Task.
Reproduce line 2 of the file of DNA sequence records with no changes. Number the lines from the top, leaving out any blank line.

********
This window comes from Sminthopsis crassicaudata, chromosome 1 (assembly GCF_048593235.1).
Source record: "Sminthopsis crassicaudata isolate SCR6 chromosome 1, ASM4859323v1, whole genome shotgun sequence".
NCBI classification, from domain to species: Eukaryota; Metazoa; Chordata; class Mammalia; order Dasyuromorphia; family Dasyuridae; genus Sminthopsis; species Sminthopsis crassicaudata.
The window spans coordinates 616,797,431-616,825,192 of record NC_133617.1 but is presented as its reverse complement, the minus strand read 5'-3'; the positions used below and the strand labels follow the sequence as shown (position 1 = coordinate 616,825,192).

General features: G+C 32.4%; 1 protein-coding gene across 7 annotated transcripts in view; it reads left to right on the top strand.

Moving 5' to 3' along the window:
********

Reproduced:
Source record: "Sminthopsis crassicaudata isolate SCR6 chromosome 1, ASM4859323v1, whole genome shotgun sequence".